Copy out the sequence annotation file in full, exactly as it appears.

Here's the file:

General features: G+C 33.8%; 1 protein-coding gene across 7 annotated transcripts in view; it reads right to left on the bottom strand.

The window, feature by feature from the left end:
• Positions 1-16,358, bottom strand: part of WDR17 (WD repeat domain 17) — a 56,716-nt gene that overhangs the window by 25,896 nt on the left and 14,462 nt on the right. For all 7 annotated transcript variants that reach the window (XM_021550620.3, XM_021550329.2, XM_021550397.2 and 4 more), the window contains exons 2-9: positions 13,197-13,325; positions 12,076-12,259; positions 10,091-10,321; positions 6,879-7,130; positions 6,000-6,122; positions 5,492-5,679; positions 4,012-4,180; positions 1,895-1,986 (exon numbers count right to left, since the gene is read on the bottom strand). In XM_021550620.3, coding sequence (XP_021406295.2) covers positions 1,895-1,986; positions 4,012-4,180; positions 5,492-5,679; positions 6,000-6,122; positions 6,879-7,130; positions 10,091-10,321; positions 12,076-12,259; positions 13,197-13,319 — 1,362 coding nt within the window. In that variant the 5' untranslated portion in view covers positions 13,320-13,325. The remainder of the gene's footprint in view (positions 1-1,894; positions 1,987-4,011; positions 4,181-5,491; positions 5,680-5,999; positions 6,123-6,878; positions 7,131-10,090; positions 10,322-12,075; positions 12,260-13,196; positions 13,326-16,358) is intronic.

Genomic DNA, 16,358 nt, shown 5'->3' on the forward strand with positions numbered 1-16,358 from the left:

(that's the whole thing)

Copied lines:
General features: G+C 33.8%; 1 protein-coding gene across 7 annotated transcripts in view; it reads right to left on the bottom strand.

The window, feature by feature from the left end:
• Positions 1-16,358, bottom strand: part of WDR17 (WD repeat domain 17) — a 56,716-nt gene that overhangs the window by 25,896 nt on the left and 14,462 nt on the right. For all 7 annotated transcript variants that reach the window (XM_021550620.3, XM_021550329.2, XM_021550397.2 and 4 more), the window contains exons 2-9: positions 13,197-13,325; positions 12,076-12,259; positions 10,091-10,321; positions 6,879-7,130; positions 6,000-6,122; positions 5,492-5,679; positions 4,012-4,180; positions 1,895-1,986 (exon numbers count right to left, since the gene is read on the bottom strand). In XM_021550620.3, coding sequence (XP_021406295.2) covers positions 1,895-1,986; positions 4,012-4,180; positions 5,492-5,679; positions 6,000-6,122; positions 6,879-7,130; positions 10,091-10,321; positions 12,076-12,259; positions 13,197-13,319 — 1,362 coding nt within the window. In that variant the 5' untranslated portion in view covers positions 13,320-13,325. The remainder of the gene's footprint in view (positions 1-1,894; positions 1,987-4,011; positions 4,181-5,491; positions 5,680-5,999; positions 6,123-6,878; positions 7,131-10,090; positions 10,322-12,075; positions 12,260-13,196; positions 13,326-16,358) is intronic.

Genomic DNA, 16,358 nt, shown 5'->3' on the forward strand with positions numbered 1-16,358 from the left: